Slap Bass For Beginners - An Easy "How-To" Guide


Proper slap bass technique is one of the most debated topics in all of bass playing.


There are hundreds (perhaps even thousands) of threads in online discussion forums as well as YouTube video after YouTube video that all claim to offer the best technique.


But what actually is the best way to slap?


The Correct Technique


Many will say that the "flea" technique (named after the bassist from the Red Hot Chili Peppers) is the best method. And this was the method that I used growing up.

But over the course of my studies, I found that this technique has some serious limitations.


Just quickly for anyone who's not familiar with either technique, the Flea technique utilises a hand position that has the thumb pointing down and going across the strings. A quick google search will help you get a clear image of this hand position.


The bony joint of the thumb (just below the nail) is used to slap the string and the tips of the index and middle fingers are used for pop strokes.


Typically, the Flea technique works best for bass players that have their basses at a lower height. The hand position needed for the Flea technique needs a lower bass to ensure a good shoulder position.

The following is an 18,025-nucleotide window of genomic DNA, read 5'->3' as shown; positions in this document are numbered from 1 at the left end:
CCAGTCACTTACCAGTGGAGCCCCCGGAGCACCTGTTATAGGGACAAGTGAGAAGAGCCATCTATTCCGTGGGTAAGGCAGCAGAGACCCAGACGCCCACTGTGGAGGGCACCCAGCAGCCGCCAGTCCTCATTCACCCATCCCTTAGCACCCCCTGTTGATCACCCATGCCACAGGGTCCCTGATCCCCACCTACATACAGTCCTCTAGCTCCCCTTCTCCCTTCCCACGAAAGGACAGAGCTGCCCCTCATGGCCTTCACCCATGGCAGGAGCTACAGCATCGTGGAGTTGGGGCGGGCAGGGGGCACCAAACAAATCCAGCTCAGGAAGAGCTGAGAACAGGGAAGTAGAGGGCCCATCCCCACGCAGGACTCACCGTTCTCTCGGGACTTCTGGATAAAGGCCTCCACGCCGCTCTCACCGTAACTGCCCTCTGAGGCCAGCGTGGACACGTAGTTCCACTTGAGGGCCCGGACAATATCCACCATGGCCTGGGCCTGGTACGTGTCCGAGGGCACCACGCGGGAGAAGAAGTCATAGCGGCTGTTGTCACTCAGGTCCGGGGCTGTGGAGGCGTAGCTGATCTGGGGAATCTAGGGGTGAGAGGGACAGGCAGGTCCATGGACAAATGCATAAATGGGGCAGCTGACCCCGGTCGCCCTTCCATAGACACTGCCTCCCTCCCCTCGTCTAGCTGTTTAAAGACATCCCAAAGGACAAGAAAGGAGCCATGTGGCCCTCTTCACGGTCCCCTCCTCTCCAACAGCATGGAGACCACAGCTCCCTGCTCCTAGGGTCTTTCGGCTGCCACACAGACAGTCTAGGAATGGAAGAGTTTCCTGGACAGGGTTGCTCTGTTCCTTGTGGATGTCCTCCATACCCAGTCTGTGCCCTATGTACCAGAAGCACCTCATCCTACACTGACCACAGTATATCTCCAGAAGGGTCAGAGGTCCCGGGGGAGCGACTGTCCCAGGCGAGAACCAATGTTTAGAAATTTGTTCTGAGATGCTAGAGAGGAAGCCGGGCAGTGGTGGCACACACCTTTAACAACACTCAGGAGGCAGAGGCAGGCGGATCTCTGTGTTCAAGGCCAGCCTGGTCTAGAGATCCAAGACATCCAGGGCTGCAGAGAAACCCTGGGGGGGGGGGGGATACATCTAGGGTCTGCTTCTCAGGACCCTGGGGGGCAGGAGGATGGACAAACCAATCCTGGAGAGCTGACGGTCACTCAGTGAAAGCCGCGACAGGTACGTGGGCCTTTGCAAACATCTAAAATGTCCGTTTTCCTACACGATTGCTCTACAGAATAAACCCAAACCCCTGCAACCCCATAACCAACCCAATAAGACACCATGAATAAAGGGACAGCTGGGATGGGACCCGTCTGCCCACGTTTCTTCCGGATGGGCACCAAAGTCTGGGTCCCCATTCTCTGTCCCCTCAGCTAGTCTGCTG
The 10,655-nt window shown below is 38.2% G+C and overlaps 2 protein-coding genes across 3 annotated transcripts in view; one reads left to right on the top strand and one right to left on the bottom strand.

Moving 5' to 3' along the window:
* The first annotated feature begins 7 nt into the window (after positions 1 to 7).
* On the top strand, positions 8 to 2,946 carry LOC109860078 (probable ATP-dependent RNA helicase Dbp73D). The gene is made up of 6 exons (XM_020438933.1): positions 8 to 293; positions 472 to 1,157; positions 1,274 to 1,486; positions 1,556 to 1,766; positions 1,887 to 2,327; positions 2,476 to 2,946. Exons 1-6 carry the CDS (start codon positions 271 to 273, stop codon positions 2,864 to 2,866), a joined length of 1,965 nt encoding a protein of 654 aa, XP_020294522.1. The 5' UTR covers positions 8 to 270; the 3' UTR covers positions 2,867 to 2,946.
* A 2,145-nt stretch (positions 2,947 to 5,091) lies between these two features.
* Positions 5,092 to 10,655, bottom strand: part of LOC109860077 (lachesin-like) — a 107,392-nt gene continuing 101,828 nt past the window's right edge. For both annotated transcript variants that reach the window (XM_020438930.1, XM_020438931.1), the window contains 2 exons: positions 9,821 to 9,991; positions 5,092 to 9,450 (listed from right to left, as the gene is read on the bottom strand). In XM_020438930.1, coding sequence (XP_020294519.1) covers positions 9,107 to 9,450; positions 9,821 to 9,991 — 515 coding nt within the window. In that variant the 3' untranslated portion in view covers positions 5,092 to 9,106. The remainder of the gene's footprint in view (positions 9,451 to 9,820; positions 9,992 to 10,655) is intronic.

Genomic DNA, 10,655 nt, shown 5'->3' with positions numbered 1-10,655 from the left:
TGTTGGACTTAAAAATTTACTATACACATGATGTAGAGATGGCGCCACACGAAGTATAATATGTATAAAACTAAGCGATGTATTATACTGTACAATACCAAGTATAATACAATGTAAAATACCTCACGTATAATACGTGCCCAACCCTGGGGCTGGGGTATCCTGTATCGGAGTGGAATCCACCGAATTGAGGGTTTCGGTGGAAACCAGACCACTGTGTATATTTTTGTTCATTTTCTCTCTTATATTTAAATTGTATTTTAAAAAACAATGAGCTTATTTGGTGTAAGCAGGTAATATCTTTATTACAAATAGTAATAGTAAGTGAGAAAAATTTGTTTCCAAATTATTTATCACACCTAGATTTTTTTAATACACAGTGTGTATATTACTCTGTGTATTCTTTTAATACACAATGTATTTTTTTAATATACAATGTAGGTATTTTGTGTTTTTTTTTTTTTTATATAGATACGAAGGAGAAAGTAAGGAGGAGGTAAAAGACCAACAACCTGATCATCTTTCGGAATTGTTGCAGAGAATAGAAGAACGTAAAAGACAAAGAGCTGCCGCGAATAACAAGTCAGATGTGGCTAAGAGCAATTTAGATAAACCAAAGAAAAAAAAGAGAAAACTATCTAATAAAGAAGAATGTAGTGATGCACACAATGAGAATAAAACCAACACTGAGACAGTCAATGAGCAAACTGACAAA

The Marcus technique, by contrast, is better with the bass higher up. The hand position has the thumb running almost parallel to the strings with the outside of the thumb (again just below the nail) used for slap strokes and this time the inside edges of the index and middle fingers used for pop strokes.


Again, if you're having trouble picturing this hand position then a quick google search will help you out.


As we'll discuss later on, the Flea technique is problematic if you want to learn advanced slap techniques like double thumbing.


But, when compared to something like the Marcus Miller style technique (a form of which most great slap players adopt) the Flea technique also makes us fall into a technique trap.


Avoiding Technique Traps


Let me explain what that trap is and why getting out of it matters.


The technique trap I'm referring to is actually a mentality.


When most students learn basic slap, they notice that all the basic strokes like the pop stroke, the slap stroke and so on, can all be performed with either the Marcus style technique or the Flea technique.


This leads them to say "well if you can do it either way and I happen to use the Flea technique then why should I change? The technique isn't important and I can just do what works for me".


I can see why they say it but here's the problem.


What happens when it no longer works for you?


As it turns out, the Flea technique often works against bass players from the start.


When performing a slap stroke the Flea technique will have your thumb contact the string but then the hand position forces you to leave the thumb in place hovering over the string.


This opens up the possibility that the string will rebound off the neck, touch the thumb and the sound will be slightly muted resulting in a sound that's less powerful.